Yoga is a quiet practice.
In the beginning, yoga was about quiet for me. My life at the time, cohabitating with three kids ages 1, 3 and 5, and a rambunctious puppy, was decidedly not quiet. My weekly yoga class felt like an escape into another world – a world where people spoke, if they spoke at all, in mellow, hushed voices so as not to disturb the meditation of those around them.
Within a matter of months, the nature of the quiet I experienced during yoga changed rather dramatically. While the world around me in class was still blissfully quiet, I found the quiet I was now relishing was different. It was internal. It was a quieting of my incessant, churning thoughts and a quieting of my turbulent feelings.
Yoga’s quietness is a form of prayer.
Within another few months I began to sense that my practice was a time of prayer. I didn’t have words or experience to explain why it felt like prayer. Certainly it didn’t look like any form of prayer that I had ever seen or heard about. Nevertheless, as I ended my yoga practices I felt as if I’d spent some time with God. I felt small, yet meaningful. I felt intimately connected to the world around me. I felt loved and loving.
In an interview with Krista Tippet on the podcast On Being (about 26 minutes in, if you’d like to listen yourself), Marilyn Nelson, a poet, professor and contemplative, gives me words to describe my experience of prayer. She tells a story of a friend who is a minister who attended a retreat. The schedule at the retreat was full of talking – lectures and discussions about prayer. On breaks, the attendees would return to their rooms to pray.
During these prayer periods, her friend continued talking – only now he was talking to God. At one point during his long talks to God, he heard a voice say, “SHUT UP AND LET ME LOVE YOU.” After a laugh with Tippet and the audience (me included), Nelson goes on to say, “That for me is what it is to be quiet enough to feel held. To feel the embrace of the Divine. To realize that I am part of something vaster than vast. To feel thankful for it.”
Silence is not necessary to be quiet.
There is a misconception that in the quiet that can be found while practicing yoga one’s thoughts cease. While I can recall a few practices when I sat up and realized that I hadn’t had a thought in almost an hour, I can count those practices on one hand and have fingers to spare. In reality (at least my reality), thoughts keep happening. After all, it’s the mind’s job to think thoughts. To try to force it to stop doing its job is typically an exercise in (great) frustration.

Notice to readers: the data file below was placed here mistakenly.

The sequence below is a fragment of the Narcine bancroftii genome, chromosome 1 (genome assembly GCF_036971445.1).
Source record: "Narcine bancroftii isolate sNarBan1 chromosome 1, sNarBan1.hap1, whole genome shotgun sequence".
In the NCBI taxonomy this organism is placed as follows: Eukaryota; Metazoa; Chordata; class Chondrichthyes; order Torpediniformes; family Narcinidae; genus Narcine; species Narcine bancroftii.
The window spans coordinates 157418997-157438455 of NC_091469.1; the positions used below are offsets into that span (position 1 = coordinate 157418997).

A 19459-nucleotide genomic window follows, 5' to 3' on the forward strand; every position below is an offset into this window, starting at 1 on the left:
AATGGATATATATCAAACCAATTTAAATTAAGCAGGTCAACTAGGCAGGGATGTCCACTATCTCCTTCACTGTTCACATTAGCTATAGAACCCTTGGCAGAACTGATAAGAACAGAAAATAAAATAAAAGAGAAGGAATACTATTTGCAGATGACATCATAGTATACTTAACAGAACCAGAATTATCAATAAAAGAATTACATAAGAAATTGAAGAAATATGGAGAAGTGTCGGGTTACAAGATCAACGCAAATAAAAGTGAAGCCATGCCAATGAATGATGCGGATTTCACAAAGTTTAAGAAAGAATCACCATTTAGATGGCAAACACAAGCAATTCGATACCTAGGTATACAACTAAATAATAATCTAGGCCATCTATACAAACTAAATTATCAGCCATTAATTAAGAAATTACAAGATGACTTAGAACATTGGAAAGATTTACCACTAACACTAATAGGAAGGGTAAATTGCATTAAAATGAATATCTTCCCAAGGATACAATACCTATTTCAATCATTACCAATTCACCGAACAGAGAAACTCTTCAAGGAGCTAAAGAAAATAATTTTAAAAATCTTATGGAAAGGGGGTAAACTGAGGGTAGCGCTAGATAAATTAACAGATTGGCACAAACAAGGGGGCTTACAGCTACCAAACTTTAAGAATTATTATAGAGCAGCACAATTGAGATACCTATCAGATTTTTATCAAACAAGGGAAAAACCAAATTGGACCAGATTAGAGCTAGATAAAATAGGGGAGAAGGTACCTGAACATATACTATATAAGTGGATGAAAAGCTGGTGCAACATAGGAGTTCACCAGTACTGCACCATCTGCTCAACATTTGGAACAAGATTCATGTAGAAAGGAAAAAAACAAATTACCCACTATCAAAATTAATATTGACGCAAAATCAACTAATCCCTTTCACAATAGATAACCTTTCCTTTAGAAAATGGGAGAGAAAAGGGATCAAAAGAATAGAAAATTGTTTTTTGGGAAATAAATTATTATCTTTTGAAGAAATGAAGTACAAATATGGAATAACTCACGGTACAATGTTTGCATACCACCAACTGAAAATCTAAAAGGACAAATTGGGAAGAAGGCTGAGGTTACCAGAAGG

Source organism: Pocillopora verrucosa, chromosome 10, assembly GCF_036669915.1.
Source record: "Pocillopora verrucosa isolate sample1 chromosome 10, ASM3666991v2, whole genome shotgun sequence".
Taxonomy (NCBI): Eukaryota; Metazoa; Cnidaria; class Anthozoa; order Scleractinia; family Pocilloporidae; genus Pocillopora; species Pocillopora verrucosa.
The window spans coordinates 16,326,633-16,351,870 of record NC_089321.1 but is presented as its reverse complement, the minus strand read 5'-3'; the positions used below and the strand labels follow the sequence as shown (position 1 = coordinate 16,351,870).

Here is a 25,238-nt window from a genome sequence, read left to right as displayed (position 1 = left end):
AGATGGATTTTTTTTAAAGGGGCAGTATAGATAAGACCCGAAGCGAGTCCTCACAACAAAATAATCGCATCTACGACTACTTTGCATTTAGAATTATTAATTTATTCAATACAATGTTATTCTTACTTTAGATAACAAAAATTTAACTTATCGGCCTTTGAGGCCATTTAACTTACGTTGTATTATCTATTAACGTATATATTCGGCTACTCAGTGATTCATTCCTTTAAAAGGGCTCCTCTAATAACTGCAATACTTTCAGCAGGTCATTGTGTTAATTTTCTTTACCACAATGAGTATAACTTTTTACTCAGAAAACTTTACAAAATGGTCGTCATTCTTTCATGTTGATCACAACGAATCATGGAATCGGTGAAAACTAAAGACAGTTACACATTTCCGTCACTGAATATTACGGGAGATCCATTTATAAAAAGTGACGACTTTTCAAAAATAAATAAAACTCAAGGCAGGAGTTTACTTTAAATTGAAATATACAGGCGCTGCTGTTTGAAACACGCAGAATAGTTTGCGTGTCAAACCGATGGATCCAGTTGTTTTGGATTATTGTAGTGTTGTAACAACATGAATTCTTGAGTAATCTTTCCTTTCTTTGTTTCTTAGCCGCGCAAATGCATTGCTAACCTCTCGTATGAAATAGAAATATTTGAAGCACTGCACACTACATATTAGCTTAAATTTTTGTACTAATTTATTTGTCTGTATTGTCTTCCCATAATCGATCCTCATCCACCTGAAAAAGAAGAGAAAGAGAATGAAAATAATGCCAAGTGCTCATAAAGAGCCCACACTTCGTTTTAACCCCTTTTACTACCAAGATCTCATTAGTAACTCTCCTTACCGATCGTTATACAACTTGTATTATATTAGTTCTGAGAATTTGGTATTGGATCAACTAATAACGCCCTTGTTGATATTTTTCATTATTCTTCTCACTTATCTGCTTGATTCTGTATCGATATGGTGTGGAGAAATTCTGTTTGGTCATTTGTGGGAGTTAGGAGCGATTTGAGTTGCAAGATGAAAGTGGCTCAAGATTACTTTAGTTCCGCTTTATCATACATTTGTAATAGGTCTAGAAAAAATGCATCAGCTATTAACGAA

A contemplative practice such as yoga provides quiet, respite from the stream of thoughts created by our mind by teaching us two skills. The first is the power to notice our thoughts. This awareness, in turn, gives us the power to disengage from them. In the quiet of my practice, it often seems as if my thoughts are bubbling away at the far away surface of my awareness while I’m peacefully resting in a deeper place where my thoughts are not at all important. This space from my mental chatter is, in essence, me shutting up and allowing myself to be loved.
This type of prayer is an ancient practice of balancing spirituality and “real” life.
Richard Rohr, a globally recognized ecumenical teacher of mysticism and contemplation, takes my experience of contemplative prayer one step further. In teaching about the prayer- and life-style of St. Francis of Assisi, he suggests that we can connect to the love all around us “in solitude, silence and some form of contemplative prayer, all of which quiet the monkey mind and teach us emotional sobriety and psychological freedom from our addictions and attachments.” While this excellent, but somewhat academically-toned explanation, echoes my experiences on my yoga mat, his following thought summed up the power of contemplative practice. “Francis [was not] solely a contemplative, nor [was he] only active in ministry. He [went] back and forth between the two.”
Yoga’s quiet is meant to support us in our not-so-quiet lives.
This graceful fluidity between quiet (a.k.a. shutting up) and regularly scheduled life is at the heart how yoga can change my life and yours. Yoga is not meant to take us away from life. Yes, we step out of our busy, hectic, not-so-quiet lives for an hour or so. But this quiet time is meant to support us in everything we do for the rest of that day – whether it is caring for three small children and a puppy, or managing a team of 100 people at work, or arguing cases before a judge, or whatever it is you do. We are meant to go back and forth between prayer and life.
With practice, we begin to do this so fluidly that we carry a little of this powerful quiet with us into every interaction we have during our busy, hectic days. That’s a pretty good reason to “shut up” at least for a little while, isn’t it?
If you’re looking for a little quiet in your not-so-quiet life, come visit Yoga With Spirit. Our yoga classes (at our studio or online) and spiritual direction sessions can help you develop the skills to be quiet and feel loved and connected.